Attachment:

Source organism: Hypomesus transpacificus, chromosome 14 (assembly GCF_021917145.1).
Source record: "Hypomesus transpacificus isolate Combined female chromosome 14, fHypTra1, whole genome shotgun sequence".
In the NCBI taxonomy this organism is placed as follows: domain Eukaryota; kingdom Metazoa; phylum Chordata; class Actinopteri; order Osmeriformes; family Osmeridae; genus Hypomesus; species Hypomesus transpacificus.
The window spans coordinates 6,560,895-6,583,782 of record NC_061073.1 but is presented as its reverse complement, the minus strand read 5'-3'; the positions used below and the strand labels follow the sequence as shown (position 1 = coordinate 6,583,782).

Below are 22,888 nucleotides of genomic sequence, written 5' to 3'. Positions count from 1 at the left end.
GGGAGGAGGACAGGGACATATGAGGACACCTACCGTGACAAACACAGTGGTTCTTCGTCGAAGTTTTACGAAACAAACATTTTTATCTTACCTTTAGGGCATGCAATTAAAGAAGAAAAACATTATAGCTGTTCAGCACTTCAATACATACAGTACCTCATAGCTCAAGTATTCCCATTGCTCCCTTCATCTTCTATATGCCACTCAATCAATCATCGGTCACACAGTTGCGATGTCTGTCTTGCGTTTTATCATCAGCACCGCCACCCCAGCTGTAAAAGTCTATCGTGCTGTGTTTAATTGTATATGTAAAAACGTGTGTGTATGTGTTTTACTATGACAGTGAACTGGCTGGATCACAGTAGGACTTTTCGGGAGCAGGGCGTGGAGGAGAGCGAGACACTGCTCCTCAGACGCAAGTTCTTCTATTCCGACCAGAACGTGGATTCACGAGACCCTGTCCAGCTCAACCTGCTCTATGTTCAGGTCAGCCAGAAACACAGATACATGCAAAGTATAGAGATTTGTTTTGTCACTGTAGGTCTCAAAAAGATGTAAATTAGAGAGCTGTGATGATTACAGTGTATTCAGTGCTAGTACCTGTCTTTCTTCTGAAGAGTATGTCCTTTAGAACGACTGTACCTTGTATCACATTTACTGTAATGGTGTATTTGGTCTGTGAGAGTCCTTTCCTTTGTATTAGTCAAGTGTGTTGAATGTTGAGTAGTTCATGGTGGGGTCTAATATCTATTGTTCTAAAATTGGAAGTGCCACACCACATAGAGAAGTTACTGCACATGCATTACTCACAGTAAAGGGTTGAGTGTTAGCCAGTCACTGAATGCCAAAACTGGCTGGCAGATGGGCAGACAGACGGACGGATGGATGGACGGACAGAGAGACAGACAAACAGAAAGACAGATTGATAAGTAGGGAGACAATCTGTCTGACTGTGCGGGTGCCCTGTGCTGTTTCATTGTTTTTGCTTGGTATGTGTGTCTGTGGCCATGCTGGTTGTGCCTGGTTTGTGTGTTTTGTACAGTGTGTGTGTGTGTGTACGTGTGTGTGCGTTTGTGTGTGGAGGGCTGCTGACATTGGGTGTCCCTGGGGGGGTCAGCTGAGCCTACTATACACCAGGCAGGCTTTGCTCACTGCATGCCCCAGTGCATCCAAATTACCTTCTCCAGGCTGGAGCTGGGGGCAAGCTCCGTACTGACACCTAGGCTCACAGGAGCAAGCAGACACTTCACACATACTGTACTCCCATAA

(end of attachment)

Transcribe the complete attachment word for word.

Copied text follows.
Source organism: Hypomesus transpacificus, chromosome 14 (assembly GCF_021917145.1).
Source record: "Hypomesus transpacificus isolate Combined female chromosome 14, fHypTra1, whole genome shotgun sequence".
In the NCBI taxonomy this organism is placed as follows: domain Eukaryota; kingdom Metazoa; phylum Chordata; class Actinopteri; order Osmeriformes; family Osmeridae; genus Hypomesus; species Hypomesus transpacificus.
The window spans coordinates 6,560,895-6,583,782 of record NC_061073.1 but is presented as its reverse complement, the minus strand read 5'-3'; the positions used below and the strand labels follow the sequence as shown (position 1 = coordinate 6,583,782).

Below are 22,888 nucleotides of genomic sequence, written 5' to 3'. Positions count from 1 at the left end.
GGGAGGAGGACAGGGACATATGAGGACACCTACCGTGACAAACACAGTGGTTCTTCGTCGAAGTTTTACGAAACAAACATTTTTATCTTACCTTTAGGGCATGCAATTAAAGAAGAAAAACATTATAGCTGTTCAGCACTTCAATACATACAGTACCTCATAGCTCAAGTATTCCCATTGCTCCCTTCATCTTCTATATGCCACTCAATCAATCATCGGTCACACAGTTGCGATGTCTGTCTTGCGTTTTATCATCAGCACCGCCACCCCAGCTGTAAAAGTCTATCGTGCTGTGTTTAATTGTATATGTAAAAACGTGTGTGTATGTGTTTTACTATGACAGTGAACTGGCTGGATCACAGTAGGACTTTTCGGGAGCAGGGCGTGGAGGAGAGCGAGACACTGCTCCTCAGACGCAAGTTCTTCTATTCCGACCAGAACGTGGATTCACGAGACCCTGTCCAGCTCAACCTGCTCTATGTTCAGGTCAGCCAGAAACACAGATACATGCAAAGTATAGAGATTTGTTTTGTCACTGTAGGTCTCAAAAAGATGTAAATTAGAGAGCTGTGATGATTACAGTGTATTCAGTGCTAGTACCTGTCTTTCTTCTGAAGAGTATGTCCTTTAGAACGACTGTACCTTGTATCACATTTACTGTAATGGTGTATTTGGTCTGTGAGAGTCCTTTCCTTTGTATTAGTCAAGTGTGTTGAATGTTGAGTAGTTCATGGTGGGGTCTAATATCTATTGTTCTAAAATTGGAAGTGCCACACCACATAGAGAAGTTACTGCACATGCATTACTCACAGTAAAGGGTTGAGTGTTAGCCAGTCACTGAATGCCAAAACTGGCTGGCAGATGGGCAGACAGACGGACGGATGGATGGACGGACAGAGAGACAGACAAACAGAAAGACAGATTGATAAGTAGGGAGACAATCTGTCTGACTGTGCGGGTGCCCTGTGCTGTTTCATTGTTTTTGCTTGGTATGTGTGTCTGTGGCCATGCTGGTTGTGCCTGGTTTGTGTGTTTTGTACAGTGTGTGTGTGTGTGTACGTGTGTGTGCGTTTGTGTGTGGAGGGCTGCTGACATTGGGTGTCCCTGGGGGGGTCAGCTGAGCCTACTATACACCAGGCAGGCTTTGCTCACTGCATGCCCCAGTGCATCCAAATTACCTTCTCCAGGCTGGAGCTGGGGGCAAGCTCCGTACTGACACCTAGGCTCACAGGAGCAAGCAGACACTTCACACATACTGTACTCCCATAA